• Surgery: Surgically removing pituitary tumors, adrenal tumors and ectopic tumors is effective, but you’ll have to adjust to new, lower cortisol levels. During this time, you may need to take cortisol medications in the form of hydrocortisone tablets. You may be able to stop the medications after six to 18 months. Often, after laparoscopic surgery, you’ll be able to leave the hospital within one or two days.

If Cushing syndrome is properly treated, the disease may go away after two to 18 months. Be sure to stay in contact with your healthcare provider during and after this period.

Prevention

How can I reduce my risk of or prevent Cushing syndrome?

You always need cortisol in your body. You need it to function. It manages your respiration, turns your food into energy, regulates your blood sugar, helps you cope with stress and more. Cortisol isn’t your body’s enemy, but too much of it can be. However, you can’t live without cortisol.

Have your healthcare provider monitor your cortisol levels closely if you’re on glucocorticoids or steroids. Unfortunately, there’s no way to prevent a tumor that causes Cushing syndrome (hypercortisolism).

Outlook / Prognosis

What can I expect if I have Cushing syndrome?

Your provider can and should treat Cushing syndrome. If it’s not treated, it can be fatal. Get your symptoms checked by your healthcare provider as soon as possible.

How long does Cushing syndrome last?

There’s usually a cure for Cushing syndrome. Treatment may last for some time, even up to 18 months.

Can Cushing syndrome get worse?

Cushing syndrome can get worse without proper treatment. Be sure to stay in contact with your healthcare provider and report any new or worsening symptoms or any other concerns you may have.

Living With

What’s it like living with Cushing syndrome?

Cushing syndrome can be difficult to live with, but your quality of life doesn’t have to get worse. There are healthcare providers trained to help you and there are treatments available. Generally, these will be able to cure Cushing syndrome and improve symptoms caused by hypercortisolism.

You may find yourself dealing with some emotional and social issues due to Cushing syndrome. Some people may feel embarrassed by the balding, excessive hair and/or the weight gain in the face and back of the neck. “Moon face” and “buffalo hump” may make you hesitate to participate in social situations. With time, treatment can cure those symptoms. Cushing syndrome can also cause depression and other mental illnesses. If need be, consult a therapist for counseling and a psychiatrist for medication to help yourself deal with the emotional impact of hypercortisolism.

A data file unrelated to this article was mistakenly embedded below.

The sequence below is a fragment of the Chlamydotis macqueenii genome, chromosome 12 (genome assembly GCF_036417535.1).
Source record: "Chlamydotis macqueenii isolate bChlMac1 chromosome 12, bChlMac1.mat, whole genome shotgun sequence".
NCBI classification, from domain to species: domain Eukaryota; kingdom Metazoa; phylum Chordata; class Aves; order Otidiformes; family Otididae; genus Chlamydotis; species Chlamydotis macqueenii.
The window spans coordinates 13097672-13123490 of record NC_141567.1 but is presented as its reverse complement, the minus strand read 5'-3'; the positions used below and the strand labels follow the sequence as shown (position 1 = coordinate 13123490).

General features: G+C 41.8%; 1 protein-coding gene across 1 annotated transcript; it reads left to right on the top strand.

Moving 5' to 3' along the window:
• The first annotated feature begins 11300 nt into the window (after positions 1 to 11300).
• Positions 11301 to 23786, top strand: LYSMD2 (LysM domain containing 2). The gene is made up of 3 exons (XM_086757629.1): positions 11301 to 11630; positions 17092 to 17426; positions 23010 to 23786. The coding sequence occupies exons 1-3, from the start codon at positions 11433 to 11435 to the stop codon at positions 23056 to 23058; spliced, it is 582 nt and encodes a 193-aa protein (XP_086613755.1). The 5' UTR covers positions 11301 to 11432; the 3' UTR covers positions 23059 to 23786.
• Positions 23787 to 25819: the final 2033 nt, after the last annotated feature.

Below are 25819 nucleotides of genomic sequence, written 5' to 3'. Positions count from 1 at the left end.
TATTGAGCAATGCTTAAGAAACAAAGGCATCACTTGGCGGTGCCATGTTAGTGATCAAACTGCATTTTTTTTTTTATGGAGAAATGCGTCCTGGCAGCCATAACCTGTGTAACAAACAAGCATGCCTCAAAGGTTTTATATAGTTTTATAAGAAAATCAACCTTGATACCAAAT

When should I see my healthcare provider?

See your healthcare provider if you have the following symptoms of Cushing syndrome:

Symptoms that affect women and people AFAB specifically include:

  • New or excessive facial hair.
  • A change in libido (sex drive).
  • A change in the menstrual cycle.

Symptoms that affect everyone include:

  • Rapid weight gain in the face (sometimes called “moon face”), abdomen, the back of the neck (sometimes called “buffalo hump”) and chest.
  • A red, round face.
  • High blood pressure (hypertension).
  • Excessive hair growth on the face, neck, chest, abdomen and thighs.
  • Diabetes.
  • New or excessive acne.
  • Purple stretch marks over the abdomen.
  • Easy bruising on the arms and legs.
  • General weakness and tiredness (fatigue).
  • Blurry vision and dizziness.
  • Wounds that heal poorly.
  • Weak muscles.

What questions should I ask my healthcare provider?

  • What medications can I take to help with my Cushing syndrome?
  • Are there any exercises I can do to help my weak muscles?
  • Are there any topical medications that can help with the stretch marks?
  • Do I need to see a specialist about Cushing syndrome?
  • Should I stop taking any of my medications?
  • What treatment is best for me?
  • Are there any additional preventive measures I should take?

A note from Cleveland Clinic

Cushing syndrome can be a difficult syndrome to endure. It causes weakness, hypertension, fatigue and more. The treatments — including surgery, medications, radiation and chemotherapy — may be uncomfortable. However, they’re worth it because, with the right treatment, there’s a cure for Cushing syndrome.

Stay in contact with your healthcare provider during every stage. Follow your healthcare provider’s instructions and don’t hesitate to ask them any questions.

Last reviewed by a Cleveland Clinic medical professional on 12/27/2022.

References

  • American Association of Neurological Surgeons. Cushing’s Syndrome/Disease. (https://www.aans.org/en/Patients/Neurosurgical-Conditions-and-Treatments/Cushings-Disease) Accessed 12/27/2022.
  • Hormone Health Network. Multiple pages reviewed. Adrenal Hormones. (https://www.endocrine.org/patient-engagement/endocrine-library/hormones-and-endocrine-function/adrenal-hormones) Accessed 12/27/2022.
  • Merck Manual Consumer Version. Cushing syndrome. (https://www.merckmanuals.com/home/hormonal-and-metabolic-disorders/adrenal-gland-disorders/cushing-syndrome) Accessed 12/27/2022.
  • National Institute of Diabetes and Digestive and Kidney Diseases. Cushing’s syndrome. (https://www.niddk.nih.gov/health-information/endocrine-diseases/cushings-syndrome) Accessed 12/27/2022.
  • National Organization for Rare Disorders. Cushing syndrome. (https://rarediseases.org/rare-diseases/cushing-syndrome/) Accessed 12/27/2022.
  • Nieman LK. Recent updates on the diagnosis and management of Cushing’s syndrome. (https://pubmed.ncbi.nlm.nih.gov/29947171/) Endocrinol Metab (Seoul). 2018;33(2):139-146. Accessed 12/27/2022.
  • Urology Care Foundation. Cushing’s Syndrome. (https://www.urologyhealth.org/urologic-conditions/cushings-syndrome) Accessed 12/27/2022.